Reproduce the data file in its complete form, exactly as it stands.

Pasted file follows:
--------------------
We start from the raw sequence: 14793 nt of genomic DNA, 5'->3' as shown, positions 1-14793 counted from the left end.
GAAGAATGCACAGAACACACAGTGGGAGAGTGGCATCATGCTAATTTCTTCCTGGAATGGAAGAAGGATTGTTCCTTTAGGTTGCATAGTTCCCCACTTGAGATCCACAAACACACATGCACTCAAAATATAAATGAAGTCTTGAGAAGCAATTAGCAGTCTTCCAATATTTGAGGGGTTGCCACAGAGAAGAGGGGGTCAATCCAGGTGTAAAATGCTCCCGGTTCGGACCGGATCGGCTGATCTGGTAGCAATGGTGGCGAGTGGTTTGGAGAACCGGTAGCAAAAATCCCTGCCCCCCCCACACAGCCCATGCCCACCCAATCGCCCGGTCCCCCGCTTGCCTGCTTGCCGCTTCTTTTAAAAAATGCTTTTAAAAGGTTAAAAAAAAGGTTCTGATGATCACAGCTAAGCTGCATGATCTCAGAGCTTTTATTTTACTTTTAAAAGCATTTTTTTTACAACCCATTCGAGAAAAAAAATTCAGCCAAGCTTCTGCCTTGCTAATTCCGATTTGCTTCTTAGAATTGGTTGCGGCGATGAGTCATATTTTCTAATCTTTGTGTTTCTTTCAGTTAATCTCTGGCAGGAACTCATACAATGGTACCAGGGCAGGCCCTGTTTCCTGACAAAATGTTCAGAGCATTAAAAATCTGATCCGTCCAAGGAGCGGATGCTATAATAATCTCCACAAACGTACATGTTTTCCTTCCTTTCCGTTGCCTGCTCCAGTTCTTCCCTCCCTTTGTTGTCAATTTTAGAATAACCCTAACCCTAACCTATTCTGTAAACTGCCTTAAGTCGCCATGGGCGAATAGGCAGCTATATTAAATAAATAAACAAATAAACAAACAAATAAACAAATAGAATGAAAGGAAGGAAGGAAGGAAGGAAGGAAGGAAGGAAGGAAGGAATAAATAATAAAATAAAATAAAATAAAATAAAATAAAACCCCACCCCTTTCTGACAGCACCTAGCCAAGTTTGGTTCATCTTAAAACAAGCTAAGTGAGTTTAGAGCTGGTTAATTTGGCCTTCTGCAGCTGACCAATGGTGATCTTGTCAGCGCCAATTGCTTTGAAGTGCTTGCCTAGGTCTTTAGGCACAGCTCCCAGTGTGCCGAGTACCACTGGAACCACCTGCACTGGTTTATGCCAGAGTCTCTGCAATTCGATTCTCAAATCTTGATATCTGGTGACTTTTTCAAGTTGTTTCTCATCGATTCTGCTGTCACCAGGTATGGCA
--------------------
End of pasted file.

We start from the raw sequence: 14793 nt of genomic DNA, 5'->3' as shown, positions 1-14793 counted from the left end.
GAAGAATGCACAGAACACACAGTGGGAGAGTGGCATCATGCTAATTTCTTCCTGGAATGGAAGAAGGATTGTTCCTTTAGGTTGCATAGTTCCCCACTTGAGATCCACAAACACACATGCACTCAAAATATAAATGAAGTCTTGAGAAGCAATTAGCAGTCTTCCAATATTTGAGGGGTTGCCACAGAGAAGAGGGGGTCAATCCAGGTGTAAAATGCTCCCGGTTCGGACCGGATCGGCTGATCTGGTAGCAATGGTGGCGAGTGGTTTGGAGAACCGGTAGCAAAAATCCCTGCCCCCCCCACACAGCCCATGCCCACCCAATCGCCCGGTCCCCCGCTTGCCTGCTTGCCGCTTCTTTTAAAAAATGCTTTTAAAAGGTTAAAAAAAAGGTTCTGATGATCACAGCTAAGCTGCATGATCTCAGAGCTTTTATTTTACTTTTAAAAGCATTTTTTTTACAACCCATTCGAGAAAAAAAATTCAGCCAAGCTTCTGCCTTGCTAATTCCGATTTGCTTCTTAGAATTGGTTGCGGCGATGAGTCATATTTTCTAATCTTTGTGTTTCTTTCAGTTAATCTCTGGCAGGAACTCATACAATGGTACCAGGGCAGGCCCTGTTTCCTGACAAAATGTTCAGAGCATTAAAAATCTGATCCGTCCAAGGAGCGGATGCTATAATAATCTCCACAAACGTACATGTTTTCCTTCCTTTCCGTTGCCTGCTCCAGTTCTTCCCTCCCTTTGTTGTCAATTTTAGAATAACCCTAACCCTAACCTATTCTGTAAACTGCCTTAAGTCGCCATGGGCGAATAGGCAGCTATATTAAATAAATAAACAAATAAACAAACAAATAAACAAATAGAATGAAAGGAAGGAAGGAAGGAAGGAAGGAAGGAAGGAAGGAAGGAATAAATAATAAAATAAAATAAAATAAAATAAAATAAAACCCCACCCCTTTCTGACAGCACCTAGCCAAGTTTGGTTCATCTTAAAACAAGCTAAGTGAGTTTAGAGCTGGTTAATTTGGCCTTCTGCAGCTGACCAATGGTGATCTTGTCAGCGCCAATTGCTTTGAAGTGCTTGCCTAGGTCTTTAGGCACAGCTCCCAGTGTGCCGAGTACCACTGGAACCACCTGCACTGGTTTATGCCAGAGTCTCTGCAATTCGATTCTCAAATCTTGATATCTGGTGACTTTTTCAAGTTGTTTCTCATCGATTCTGCTGTCACCAGGTATGGCA